Because of injuries, the Packers are short on depth on the offensive and defensive lines. Tight end isn’t a position of strength, either. And perhaps some rookie that Thompson and his scouts were high on will become available.
There will be about 680 players cut loose from the other 31 teams by 3 p.m. (Central) on Saturday. Another couple hundred players probably enter this weekend on their teams’ roster bubbles. Added together, there are probably 1,000 players of interest.
“There are teams that are, personnel-wise, you’ve studied them and you know the players that they’re going to keep and you try to figure out who the bubble players are on those teams and who would make a good fit here,” Thompson said on Wednesday. “It’s an interesting time to be a scout. It’s a lot of fun because it’s a lot of projection and you’re kind of guessing as to what other teams are thinking and why they aren’t playing this guy or why they’re playing this guy so much at this position, that sort of thing.”
Thompson’s draft-centric focus of building the roster carries over to his examination of the waiver wire. A player the Packers liked coming out of college will jump to the team’s forefront.
“We treat our college reports and evaluations very dearly,” Thompson said. “The first thing we do when someone gets cut around the league — (Tuesday), there were ton of them — but we go back and we say, ‘What did we give this guy in college?’ That’s the first grade that we look at in terms of evaluating them going forward. Obviously, if they’ve been playing professional football, that grade has changed into a pro grade, but the college grade always stays with them.”
Chances are, any waiver-wire transactions will be of the minor variety. Thompson isn’t one to grab a big name after the final cutdown. Under “notable waiver wire transactions” in the Packers Media Guide, the only key players signed by Thompson on Cutdown Weekend are cornerback Jarrett Bush (2006) and fullback John Kuhn (2007). Quarterback Seneca Wallace was added to the roster during last year’s final cuts.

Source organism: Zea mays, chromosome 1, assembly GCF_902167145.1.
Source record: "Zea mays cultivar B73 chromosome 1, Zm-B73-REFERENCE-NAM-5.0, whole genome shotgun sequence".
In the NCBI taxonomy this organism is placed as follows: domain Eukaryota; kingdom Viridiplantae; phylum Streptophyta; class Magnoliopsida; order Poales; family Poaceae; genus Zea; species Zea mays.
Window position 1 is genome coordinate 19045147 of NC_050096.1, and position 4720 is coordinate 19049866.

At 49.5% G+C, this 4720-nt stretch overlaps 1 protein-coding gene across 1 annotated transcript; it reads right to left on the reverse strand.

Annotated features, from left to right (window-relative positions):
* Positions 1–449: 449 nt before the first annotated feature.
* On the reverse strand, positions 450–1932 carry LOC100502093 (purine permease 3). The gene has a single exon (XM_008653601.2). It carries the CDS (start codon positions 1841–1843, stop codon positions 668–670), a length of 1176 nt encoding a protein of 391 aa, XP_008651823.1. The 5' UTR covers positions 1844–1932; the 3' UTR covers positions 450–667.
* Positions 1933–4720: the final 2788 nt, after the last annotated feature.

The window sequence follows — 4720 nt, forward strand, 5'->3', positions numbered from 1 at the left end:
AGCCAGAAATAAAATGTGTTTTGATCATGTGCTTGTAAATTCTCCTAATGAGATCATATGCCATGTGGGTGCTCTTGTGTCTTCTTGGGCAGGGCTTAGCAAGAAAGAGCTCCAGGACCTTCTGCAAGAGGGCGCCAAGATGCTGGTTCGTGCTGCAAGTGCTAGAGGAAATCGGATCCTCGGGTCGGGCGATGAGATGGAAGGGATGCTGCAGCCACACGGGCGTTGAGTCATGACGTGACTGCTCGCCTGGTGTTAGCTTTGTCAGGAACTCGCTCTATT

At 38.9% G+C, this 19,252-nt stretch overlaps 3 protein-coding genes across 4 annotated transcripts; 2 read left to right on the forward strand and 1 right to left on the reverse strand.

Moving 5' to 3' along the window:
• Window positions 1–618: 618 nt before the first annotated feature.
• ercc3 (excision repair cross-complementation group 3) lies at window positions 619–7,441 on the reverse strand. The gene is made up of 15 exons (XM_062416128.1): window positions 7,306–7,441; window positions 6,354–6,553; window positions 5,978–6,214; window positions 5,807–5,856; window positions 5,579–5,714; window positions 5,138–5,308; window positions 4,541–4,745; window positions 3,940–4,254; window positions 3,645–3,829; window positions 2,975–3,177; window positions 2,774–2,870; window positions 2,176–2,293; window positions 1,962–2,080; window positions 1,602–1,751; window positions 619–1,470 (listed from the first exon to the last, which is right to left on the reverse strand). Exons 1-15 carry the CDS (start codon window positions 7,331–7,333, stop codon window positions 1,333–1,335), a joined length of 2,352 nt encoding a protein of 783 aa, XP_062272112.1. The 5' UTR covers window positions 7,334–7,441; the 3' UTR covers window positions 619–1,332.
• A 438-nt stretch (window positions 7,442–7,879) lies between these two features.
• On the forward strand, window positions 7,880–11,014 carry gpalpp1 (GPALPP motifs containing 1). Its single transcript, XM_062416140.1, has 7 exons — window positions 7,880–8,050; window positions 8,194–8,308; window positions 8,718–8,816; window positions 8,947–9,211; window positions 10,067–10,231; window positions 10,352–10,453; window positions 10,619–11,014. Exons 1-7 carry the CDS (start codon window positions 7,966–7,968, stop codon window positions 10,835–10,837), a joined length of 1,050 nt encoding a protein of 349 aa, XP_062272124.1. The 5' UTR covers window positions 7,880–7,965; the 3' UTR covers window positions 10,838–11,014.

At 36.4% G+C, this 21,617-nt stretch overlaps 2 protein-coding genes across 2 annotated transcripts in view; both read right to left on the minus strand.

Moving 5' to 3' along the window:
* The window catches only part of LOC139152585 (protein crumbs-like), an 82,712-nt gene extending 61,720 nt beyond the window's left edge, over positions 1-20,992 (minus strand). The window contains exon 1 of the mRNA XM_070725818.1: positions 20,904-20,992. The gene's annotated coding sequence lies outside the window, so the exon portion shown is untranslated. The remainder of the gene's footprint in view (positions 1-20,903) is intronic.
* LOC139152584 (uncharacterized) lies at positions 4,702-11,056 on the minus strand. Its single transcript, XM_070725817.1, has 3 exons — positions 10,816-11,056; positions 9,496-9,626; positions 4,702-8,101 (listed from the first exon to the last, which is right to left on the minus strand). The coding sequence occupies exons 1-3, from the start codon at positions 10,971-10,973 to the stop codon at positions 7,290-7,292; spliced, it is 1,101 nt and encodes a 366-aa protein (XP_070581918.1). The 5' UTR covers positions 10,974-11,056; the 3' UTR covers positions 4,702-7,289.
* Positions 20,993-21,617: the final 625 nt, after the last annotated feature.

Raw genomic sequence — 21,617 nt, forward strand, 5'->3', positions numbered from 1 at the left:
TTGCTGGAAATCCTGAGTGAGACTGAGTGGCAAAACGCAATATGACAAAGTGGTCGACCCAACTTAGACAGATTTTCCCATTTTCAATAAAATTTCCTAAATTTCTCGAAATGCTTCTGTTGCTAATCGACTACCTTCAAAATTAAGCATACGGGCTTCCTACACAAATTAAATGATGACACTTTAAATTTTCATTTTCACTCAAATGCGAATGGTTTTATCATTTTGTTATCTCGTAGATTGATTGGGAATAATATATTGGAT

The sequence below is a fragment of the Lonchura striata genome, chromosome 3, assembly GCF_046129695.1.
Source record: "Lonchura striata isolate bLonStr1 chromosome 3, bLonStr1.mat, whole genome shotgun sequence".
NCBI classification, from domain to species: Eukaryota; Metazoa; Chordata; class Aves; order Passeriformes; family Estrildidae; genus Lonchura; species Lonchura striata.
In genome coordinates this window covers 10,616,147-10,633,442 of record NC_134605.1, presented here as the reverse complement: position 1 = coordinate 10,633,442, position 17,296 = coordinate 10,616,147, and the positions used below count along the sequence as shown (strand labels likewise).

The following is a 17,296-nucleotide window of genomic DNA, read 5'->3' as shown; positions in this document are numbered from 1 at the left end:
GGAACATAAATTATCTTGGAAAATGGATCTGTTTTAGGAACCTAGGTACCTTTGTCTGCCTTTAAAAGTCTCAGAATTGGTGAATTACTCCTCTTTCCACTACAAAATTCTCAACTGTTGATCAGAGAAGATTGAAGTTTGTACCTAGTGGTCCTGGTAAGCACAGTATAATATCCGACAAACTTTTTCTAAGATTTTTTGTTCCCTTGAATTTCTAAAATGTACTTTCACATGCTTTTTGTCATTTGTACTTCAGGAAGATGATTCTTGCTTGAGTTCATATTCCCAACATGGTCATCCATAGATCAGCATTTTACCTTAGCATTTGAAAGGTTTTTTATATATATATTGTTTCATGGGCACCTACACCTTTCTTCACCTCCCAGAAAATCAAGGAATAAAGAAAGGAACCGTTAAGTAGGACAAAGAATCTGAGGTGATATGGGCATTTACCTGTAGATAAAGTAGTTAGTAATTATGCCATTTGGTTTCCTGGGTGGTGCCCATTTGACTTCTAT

Thus, the Packers didn’t make any moves to replace injured center J.C. Tretter or nose tackle B.J. Raji and might not make any after the dust clears this weekend. The team drafted center Corey Linsley in the fifth round and undrafted rookie Mike Pennel and veteran Letroy Guion might be good enough at nose tackle — which isn’t a premium position in Green Bay’s defensive scheme.
“We put our work into building our roster,” Thompson said. “Like I’ve always said, I’m more of a gatherer than getting other guys. I’d rather keep them. We put our work into them and our coaches are really good at getting our guys ready to play. If a young man can help us win, then why not give him a chance? It doesn’t mean a veteran can’t play. We’ve had veterans on our team. We have veterans on our team.”
So, Thursday night will be up to the young guys. The Packers have a bunch of hotly contested roster battles. Among them are backup quarterback, No. 5 wide receiver and linebacker. A big night against the Chiefs could make all the difference.
“This last game is important, and the young men know that,” Thompson said. “This will be interesting stuff. Several years ago, I think it was in 1996 — in fact I know it was — Desmond Howard wasn’t going to make our team,” Thompson recalled. “He hadn’t had very good games. I think he’d been hurt in a couple preseason games and didn’t play very well at receiver in the other one. Mike (Holmgren) and Ron (Wolf) decided, ‘Well, we’ll just put him out there on return the whole game and see how he does.’”
Thompson’s memory wasn’t quite right but it was close enough to make his point. Howard, who had dogged by a hip injury early in training camp, returned a punt for a touchdown in the second preseason game. It was that play that earned Howard a roster spot. He wound up returning three punts for touchdowns and leading the league with a 15.1-yard average in the regular season, returning a punt for a touchdown in the playoff win against San Francisco and earning Super Bowl MVP honors with a kickoff-return touchdown in Super Bowl XXXI.
Howard “wound up having, especially there at at the end of the season, that run that’s maybe the finest piece of football returning that I’ve ever seen,” Thompson said. “So, you never know. Yeah, it’s important. Somebody shows up, they can change the rating. But you obviously have to be cognizant of the fact that this is a long-term decision. You have to think this through.”
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Bill Huber is publisher of Packer Report magazine and PackerReport.com and has written for Packer Report since 1997. E-mail him at email@example.com, or leave him a question in Packer Report’s subscribers-only Packers Pro Club forum. Find Bill on Twitter at twitter.com/PackerReport.